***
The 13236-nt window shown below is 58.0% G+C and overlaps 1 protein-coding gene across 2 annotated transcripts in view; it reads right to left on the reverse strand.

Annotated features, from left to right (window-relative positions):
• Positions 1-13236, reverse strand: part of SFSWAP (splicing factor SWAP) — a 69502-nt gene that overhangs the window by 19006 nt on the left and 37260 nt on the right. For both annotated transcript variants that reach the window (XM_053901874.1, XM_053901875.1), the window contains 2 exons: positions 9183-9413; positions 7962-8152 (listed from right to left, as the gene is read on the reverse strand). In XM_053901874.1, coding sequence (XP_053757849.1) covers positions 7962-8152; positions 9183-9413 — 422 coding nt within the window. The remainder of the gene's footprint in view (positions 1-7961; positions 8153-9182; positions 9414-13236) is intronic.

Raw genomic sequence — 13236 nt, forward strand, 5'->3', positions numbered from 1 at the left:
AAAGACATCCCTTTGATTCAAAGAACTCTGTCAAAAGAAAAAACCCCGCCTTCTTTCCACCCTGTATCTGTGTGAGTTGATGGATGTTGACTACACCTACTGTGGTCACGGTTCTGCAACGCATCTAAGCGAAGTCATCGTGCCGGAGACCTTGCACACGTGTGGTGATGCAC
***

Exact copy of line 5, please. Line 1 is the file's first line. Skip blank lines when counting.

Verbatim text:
AAAGACATCCCTTTGATTCAAAGAACTCTGTCAAAAGAAAAAACCCCGCCTTCTTTCCACCCTGTATCTGTGTGAGTTGATGGATGTTGACTACACCTACTGTGGTCACGGTTCTGCAACGCATCTAAGCGAAGTCATCGTGCCGGAGACCTTGCACACGTGTGGTGATGCAC